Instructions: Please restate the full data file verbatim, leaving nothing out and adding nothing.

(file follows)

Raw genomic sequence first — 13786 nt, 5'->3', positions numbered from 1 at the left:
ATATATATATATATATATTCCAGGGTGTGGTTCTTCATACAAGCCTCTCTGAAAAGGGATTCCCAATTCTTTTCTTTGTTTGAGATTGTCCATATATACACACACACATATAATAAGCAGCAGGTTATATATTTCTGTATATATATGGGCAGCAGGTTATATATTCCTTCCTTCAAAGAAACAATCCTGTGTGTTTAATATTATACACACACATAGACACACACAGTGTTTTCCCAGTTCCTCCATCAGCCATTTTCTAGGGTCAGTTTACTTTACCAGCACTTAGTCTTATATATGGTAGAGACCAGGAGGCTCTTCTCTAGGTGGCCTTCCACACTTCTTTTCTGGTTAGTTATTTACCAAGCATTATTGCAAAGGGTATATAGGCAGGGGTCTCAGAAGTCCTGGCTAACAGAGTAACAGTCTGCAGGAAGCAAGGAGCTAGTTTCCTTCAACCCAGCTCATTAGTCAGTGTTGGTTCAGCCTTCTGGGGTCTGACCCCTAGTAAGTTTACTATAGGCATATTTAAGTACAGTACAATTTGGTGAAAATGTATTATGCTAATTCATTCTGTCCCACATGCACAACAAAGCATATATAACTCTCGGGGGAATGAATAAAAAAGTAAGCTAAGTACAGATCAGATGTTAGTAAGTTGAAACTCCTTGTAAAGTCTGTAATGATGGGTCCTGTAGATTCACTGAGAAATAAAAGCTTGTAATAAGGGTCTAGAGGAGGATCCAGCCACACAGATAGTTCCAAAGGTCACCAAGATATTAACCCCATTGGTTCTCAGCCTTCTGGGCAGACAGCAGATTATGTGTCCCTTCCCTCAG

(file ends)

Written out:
Raw genomic sequence first — 13786 nt, 5'->3', positions numbered from 1 at the left:
ATATATATATATATATATTCCAGGGTGTGGTTCTTCATACAAGCCTCTCTGAAAAGGGATTCCCAATTCTTTTCTTTGTTTGAGATTGTCCATATATACACACACACATATAATAAGCAGCAGGTTATATATTTCTGTATATATATGGGCAGCAGGTTATATATTCCTTCCTTCAAAGAAACAATCCTGTGTGTTTAATATTATACACACACATAGACACACACAGTGTTTTCCCAGTTCCTCCATCAGCCATTTTCTAGGGTCAGTTTACTTTACCAGCACTTAGTCTTATATATGGTAGAGACCAGGAGGCTCTTCTCTAGGTGGCCTTCCACACTTCTTTTCTGGTTAGTTATTTACCAAGCATTATTGCAAAGGGTATATAGGCAGGGGTCTCAGAAGTCCTGGCTAACAGAGTAACAGTCTGCAGGAAGCAAGGAGCTAGTTTCCTTCAACCCAGCTCATTAGTCAGTGTTGGTTCAGCCTTCTGGGGTCTGACCCCTAGTAAGTTTACTATAGGCATATTTAAGTACAGTACAATTTGGTGAAAATGTATTATGCTAATTCATTCTGTCCCACATGCACAACAAAGCATATATAACTCTCGGGGGAATGAATAAAAAAGTAAGCTAAGTACAGATCAGATGTTAGTAAGTTGAAACTCCTTGTAAAGTCTGTAATGATGGGTCCTGTAGATTCACTGAGAAATAAAAGCTTGTAATAAGGGTCTAGAGGAGGATCCAGCCACACAGATAGTTCCAAAGGTCACCAAGATATTAACCCCATTGGTTCTCAGCCTTCTGGGCAGACAGCAGATTATGTGTCCCTTCCCTCAG